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Nearly two years ago, Chris and Brittany Tyler were at home in Louisville, Kentucky, when they read a news story online about a newborn who was surrendered at a local fire station under the state's Safe Infants Act, which provides designated safe places for parents to leave babies under 30 days old with no penalties.
Last month, the Tylers adopted the baby they read about, a boy whom they named Samuel.
"He's been part of our family from day one," Chris Tyler told "Good Morning America" of his now-toddler, who is nearly 2 years old and loves hugs and Mickey Mouse, according to his parents.
Chris Tyler said he and his wife became foster parents nearly seven years ago after struggling with infertility for years.
Already the parents of two adopted sons, ages 5 and 7, the Tylers said when they read the news story about the infant surrendered at the fire station, they "prayed and hoped" they would be asked to take in the baby.
According to Lt. Col. Bobby Cooper, assistant chief for the Louisville Fire Department, firefighters at a station in Louisville were in the middle of a shift change around 8 a.m. on May 12, 2022, when the doorbell to the station rang.
On the doorstep, firefighters found a newborn baby tucked safely in a box, along with a note from his biological mother.
"The [firefighters] notified emergency transportation, EMS, to be able to transport Samuel to a local children's hospital, to get him checked out and make sure that he was healthy and that he got the proper care that he needed," Cooper told "GMA," adding, "Our firefighters did a tremendous job of handling it and notifying the appropriate authorities."
Just a few days later, while out for a walk with their older sons, the Tylers said they received a phone call asking them to foster the baby. The next day, they were in the neonatal intensive care unit of a local hospital, holding Samuel.
"He was in the NICU for a couple of weeks before he was ready to come home [because] he was so small," Brittany Tyler said, adding that Samuel weighed just 3 pounds when he arrived at the hospital. "And we were able to visit him in the NICU that entire time."
When the Tylers brought Samuel home on June 2, 2022, they said he immediately "fit right in" with the family.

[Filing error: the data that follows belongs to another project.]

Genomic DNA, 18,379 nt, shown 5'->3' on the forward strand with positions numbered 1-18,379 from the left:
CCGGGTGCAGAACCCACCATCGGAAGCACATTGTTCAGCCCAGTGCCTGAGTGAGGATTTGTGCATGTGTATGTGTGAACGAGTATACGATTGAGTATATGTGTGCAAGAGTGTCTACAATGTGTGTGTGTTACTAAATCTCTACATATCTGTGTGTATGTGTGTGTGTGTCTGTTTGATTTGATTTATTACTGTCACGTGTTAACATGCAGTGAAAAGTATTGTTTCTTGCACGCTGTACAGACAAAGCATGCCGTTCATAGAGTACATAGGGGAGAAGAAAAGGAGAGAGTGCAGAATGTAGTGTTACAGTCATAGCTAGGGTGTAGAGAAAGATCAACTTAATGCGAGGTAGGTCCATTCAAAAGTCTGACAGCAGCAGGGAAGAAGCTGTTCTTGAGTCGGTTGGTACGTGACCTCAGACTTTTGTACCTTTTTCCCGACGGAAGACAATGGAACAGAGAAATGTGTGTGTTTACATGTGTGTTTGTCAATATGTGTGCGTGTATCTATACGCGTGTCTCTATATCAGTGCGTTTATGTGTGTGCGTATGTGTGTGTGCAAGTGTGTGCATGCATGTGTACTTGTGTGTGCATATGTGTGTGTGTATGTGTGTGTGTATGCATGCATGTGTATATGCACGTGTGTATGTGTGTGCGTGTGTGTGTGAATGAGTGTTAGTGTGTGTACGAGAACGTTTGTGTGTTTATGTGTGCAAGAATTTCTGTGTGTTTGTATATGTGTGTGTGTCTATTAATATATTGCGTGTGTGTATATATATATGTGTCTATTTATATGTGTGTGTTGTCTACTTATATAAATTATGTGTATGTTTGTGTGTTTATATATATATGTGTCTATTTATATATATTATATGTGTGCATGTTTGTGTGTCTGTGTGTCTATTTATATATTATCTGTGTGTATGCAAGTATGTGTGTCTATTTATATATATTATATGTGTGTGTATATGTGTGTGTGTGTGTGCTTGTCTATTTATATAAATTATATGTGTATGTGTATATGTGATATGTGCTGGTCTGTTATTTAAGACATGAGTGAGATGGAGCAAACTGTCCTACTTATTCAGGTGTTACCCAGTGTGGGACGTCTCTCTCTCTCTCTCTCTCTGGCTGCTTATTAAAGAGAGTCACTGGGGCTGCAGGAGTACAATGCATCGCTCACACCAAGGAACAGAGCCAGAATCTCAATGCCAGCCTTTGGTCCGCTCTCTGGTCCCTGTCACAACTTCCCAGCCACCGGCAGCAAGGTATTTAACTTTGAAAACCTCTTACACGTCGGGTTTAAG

"The other kids absolutely loved him," Brittany Tyler recalled. "We had another foster baby at the time who was only a few months older, and they became buddies right away."
Given that Samuel was surrendered under the Safe Infants Act, the Tylers said they knew early on that barring any unforeseen circumstances, he would be able to be adopted, versus being a more typical, shorter-term foster placement.
After nearly two years of going through the adoption process, the Tylers officially adopted Samuel on Dec. 18, 2023.
Following family tradition, after the adoption ceremony, the couple said they took Samuel to a local Build-A-Bear store, where he made a firefighter bear.
The bear is just one way that the Tylers said they have worked to keep Samuel's birth story at the forefront.
Since his birth, the family has visited the fire station where Samuel was surrendered and has celebrated milestones there, including Samuel's first birthday.
"We've got a great photo of the firemen that were on duty that day holding him, and we're talking about these huge guys ... and just massive smiles," Chris Tyler said. "[They] know that there's a special connection between Samuel and that fire station, and with them particularly."
The firefighters too have made sure Samuel has a connection to his story, including by giving the Tylers the note left for their son, which the Tylers said they are saving to show him as he gets older.
Cooper said that the Louisville Fire Department is "incredibly proud" of the role they played in Samuel's life story.
"We've been lucky that his parents and his family allowed us to continue to be a part of his story, bringing him by the firehouse for his birthday and letting him know that the local fire department is a part of his life story," he said. "And we hope that they continue to do so."
Cooper said he hopes the Tylers' story raises awareness of safe haven laws, a version of which exists in all 50 states, allowing for the safe surrender of newborns in a protected environment.
"It's an imperfect world, and we don't have perfect solutions for every situation, but this is another option for a mom," he said. "If a mom finds herself in a crisis situation and needs a haven for an infant, this is another resource that's available."
The Tylers too said they hope that by sharing their story it raises awareness of not only safe haven options, but also of the need for fostering and adoption.
In the United States, 114,000 kids were in the foster care system waiting to be adopted at the end of 2021, according to the U.S. Administration for Children and Families.
Chris Tyler said that as Samuel gets older, he and his wife plan to tell their son the incredible story of all the people who helped him become part of their family.
"We really want to let him know that somebody loved him even though they weren't going to be with him for his whole life," Chris Tyler said. "That [his biological mom] loved him and wanted the best for him, and she trusted that he would go to a good place, and we're thankful to God that he came to us."
Couple adopts toddler left at fire station as a newborn originally appeared on goodmorningamerica.com